The range of values that are most inclined to lie within a particular number of standard deviations from the mean can be determined using standard deviation. For instance, a normal distribution has data that falls roughly 68% of the time within one standard deviation of the mean and 95% of the time within two standard deviations.

Sensitivity of Variance

It is crucial to remember that variance can be susceptible to outliers and extreme values and that their presence can occasionally have an impact on variance. This may result in erroneous interpretations of the data distribution and skewed predictions in statistical models.

In order to address this problem, researchers frequently change the data to lessen the impact of outliers or use alternate measurements of dispersion, for instance, the median or interquartile range.

Summary

• As a statistical measure of the variation in numbers within a collection of data, a variance is a crucial tool in many domains for interpreting data distribution and making predictions.

Figure 3: Dispersion of data from the mean value.

• Instead of employing more extensive mathematical techniques like grouping the data set’s numbers into quartiles, statistics use variance to discover how distinct numbers correlate to one another.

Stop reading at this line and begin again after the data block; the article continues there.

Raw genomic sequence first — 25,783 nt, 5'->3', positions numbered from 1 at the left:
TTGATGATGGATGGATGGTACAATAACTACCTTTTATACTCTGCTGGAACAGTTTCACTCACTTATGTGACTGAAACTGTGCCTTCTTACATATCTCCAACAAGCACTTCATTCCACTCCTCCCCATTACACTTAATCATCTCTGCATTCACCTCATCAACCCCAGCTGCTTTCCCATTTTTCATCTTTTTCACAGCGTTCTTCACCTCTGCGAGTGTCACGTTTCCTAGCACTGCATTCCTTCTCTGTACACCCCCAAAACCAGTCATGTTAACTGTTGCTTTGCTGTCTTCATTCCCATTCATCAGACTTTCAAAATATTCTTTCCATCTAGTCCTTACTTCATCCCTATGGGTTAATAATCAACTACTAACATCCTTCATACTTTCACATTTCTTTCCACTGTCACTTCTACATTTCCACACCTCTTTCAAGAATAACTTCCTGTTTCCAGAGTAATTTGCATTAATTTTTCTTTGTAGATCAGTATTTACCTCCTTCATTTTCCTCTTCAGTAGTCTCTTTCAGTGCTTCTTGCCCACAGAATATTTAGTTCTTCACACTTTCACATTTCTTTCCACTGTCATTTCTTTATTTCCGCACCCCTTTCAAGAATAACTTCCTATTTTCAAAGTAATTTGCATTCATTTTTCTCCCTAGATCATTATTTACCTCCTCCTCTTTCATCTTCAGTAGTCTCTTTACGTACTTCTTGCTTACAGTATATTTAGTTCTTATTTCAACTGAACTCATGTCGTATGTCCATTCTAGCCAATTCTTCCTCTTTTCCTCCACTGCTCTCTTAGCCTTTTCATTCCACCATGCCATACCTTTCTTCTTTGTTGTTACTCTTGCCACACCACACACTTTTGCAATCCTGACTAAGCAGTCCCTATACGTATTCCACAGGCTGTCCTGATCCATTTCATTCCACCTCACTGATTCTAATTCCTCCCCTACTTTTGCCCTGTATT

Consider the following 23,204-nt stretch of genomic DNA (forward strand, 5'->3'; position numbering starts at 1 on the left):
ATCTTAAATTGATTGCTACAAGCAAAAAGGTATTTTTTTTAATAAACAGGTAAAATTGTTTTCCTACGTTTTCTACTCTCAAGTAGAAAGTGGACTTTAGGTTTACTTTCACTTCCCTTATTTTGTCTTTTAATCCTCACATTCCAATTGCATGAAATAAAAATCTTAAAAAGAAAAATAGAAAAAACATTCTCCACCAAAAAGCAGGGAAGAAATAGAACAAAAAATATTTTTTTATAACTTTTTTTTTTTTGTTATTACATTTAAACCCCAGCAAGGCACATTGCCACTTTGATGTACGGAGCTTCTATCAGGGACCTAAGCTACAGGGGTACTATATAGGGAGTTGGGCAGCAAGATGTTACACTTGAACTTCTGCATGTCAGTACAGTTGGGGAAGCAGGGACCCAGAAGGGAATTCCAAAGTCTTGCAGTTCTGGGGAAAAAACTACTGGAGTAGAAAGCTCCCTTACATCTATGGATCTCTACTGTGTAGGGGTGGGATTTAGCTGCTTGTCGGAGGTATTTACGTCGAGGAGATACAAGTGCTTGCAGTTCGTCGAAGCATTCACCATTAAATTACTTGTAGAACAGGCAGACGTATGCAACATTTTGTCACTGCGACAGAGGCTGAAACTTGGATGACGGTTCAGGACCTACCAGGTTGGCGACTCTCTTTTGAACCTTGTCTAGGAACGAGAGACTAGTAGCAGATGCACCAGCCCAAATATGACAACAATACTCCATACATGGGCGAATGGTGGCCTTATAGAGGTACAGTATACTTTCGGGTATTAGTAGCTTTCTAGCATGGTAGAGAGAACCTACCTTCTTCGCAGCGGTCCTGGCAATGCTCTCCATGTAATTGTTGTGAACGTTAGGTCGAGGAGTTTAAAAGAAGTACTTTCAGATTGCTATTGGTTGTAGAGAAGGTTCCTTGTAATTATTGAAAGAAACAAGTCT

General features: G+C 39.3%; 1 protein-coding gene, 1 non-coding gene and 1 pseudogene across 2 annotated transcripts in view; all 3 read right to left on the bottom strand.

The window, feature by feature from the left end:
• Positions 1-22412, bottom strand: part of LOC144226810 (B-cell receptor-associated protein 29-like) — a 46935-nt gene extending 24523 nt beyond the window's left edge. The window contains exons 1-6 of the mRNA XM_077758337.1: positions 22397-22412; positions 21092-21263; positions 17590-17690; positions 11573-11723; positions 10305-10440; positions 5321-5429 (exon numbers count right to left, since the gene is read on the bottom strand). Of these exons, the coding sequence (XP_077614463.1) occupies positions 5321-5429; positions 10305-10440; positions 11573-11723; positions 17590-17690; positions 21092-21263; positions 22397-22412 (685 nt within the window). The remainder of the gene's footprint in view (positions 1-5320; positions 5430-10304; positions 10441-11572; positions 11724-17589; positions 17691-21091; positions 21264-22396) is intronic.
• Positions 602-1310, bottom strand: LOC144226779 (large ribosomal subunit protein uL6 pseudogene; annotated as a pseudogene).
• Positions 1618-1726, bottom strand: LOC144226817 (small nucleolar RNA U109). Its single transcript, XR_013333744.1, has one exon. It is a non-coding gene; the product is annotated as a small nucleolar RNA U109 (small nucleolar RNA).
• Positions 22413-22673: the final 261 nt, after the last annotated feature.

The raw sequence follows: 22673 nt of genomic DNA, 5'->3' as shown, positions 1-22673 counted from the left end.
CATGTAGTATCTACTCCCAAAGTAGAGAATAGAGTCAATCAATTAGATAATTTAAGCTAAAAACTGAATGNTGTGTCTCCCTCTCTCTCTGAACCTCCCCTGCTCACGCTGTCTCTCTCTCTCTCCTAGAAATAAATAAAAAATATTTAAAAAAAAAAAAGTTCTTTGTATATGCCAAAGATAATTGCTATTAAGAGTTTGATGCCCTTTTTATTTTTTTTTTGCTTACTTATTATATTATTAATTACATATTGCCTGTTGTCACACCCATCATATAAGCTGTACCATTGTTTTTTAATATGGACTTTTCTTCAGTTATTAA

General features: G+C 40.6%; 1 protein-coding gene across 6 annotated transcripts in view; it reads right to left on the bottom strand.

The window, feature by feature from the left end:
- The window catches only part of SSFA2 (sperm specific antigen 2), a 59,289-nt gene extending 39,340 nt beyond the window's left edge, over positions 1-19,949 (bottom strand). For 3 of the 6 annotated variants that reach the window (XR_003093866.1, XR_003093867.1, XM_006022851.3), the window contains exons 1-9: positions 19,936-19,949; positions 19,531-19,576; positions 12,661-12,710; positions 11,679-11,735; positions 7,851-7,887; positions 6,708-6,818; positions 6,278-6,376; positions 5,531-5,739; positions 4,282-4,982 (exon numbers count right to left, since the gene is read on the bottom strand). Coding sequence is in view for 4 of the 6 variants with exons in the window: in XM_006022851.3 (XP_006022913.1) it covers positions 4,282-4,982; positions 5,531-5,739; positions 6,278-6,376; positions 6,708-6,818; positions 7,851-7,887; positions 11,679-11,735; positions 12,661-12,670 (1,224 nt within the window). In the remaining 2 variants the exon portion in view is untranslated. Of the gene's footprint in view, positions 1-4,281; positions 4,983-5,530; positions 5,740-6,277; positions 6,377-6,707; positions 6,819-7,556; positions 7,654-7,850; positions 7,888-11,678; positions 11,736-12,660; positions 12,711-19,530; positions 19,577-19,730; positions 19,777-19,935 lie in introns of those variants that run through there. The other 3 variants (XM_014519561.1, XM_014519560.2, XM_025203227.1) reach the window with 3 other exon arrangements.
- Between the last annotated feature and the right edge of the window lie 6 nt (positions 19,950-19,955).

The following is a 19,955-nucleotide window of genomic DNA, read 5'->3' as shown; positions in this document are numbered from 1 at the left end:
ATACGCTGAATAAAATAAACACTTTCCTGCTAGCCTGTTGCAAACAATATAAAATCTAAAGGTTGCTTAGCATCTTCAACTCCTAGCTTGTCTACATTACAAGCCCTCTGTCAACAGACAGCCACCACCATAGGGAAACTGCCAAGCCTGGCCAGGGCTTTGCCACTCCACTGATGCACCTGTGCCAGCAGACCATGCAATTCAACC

• Variance takes into account that all departures from the mean, regardless of their direction, are the same. The squared deviations, however, cannot add up to 0 and show that there is absolutely no variability in the provided data set.
• Finding variance has the drawback of giving combined weight to extreme results or numbers that deviate greatly from the mean. There is a possibility that squaring these numbers will distort the available data set.
• The fact that variation occasionally results from sophisticated calculations is another drawback.

Examples Explaining the Concept of Variance

Example 1

Consider the following heights: 715, 360, 120, 220, and 175 millimeters. Find the variance.

Solution

Mean and Variance are related terms. Finding the mean is the first stage, which is done as follows:

Mean = ( 715 + 360 + 120 + 220 + 175) / 5 = 318

Therefore, the median is 318 mm.

Determining the difference between each term and the mean value will be the next step.

715 – 318 = 397

360 – 318 = 42

120 – 318 = -198

220 – 318 = -98

175 – 318 = -143

Calculate each individual deviation from the mean, square it, and then find the average once more to determine the variance.

The variance in this situation is, therefore:

= (397)2 + (42)2 + (-198)2 + (-98)2 + (-143)2 /5 = 228630/5

The final answer is Variance = 45726.

Example 2

Calculate the population variance of the following data:

1.5, 2.6, 3.7, 4.8

Solution

Let us calculate the mean of the data in the first step:

Mean = (1.5 + 2.6 + 3.7 + 4.8) / 4 = 3.15

Population Variance = Î£(X – Î¼)2 / N

Now, we will find the difference between each term in the data set and the mean value:

1.5 – 3.15 = -1.65

2.6 – 3.15 = -0.55

3.7 – 3.15 =  0.55

4.8 – 3.15 = 1.65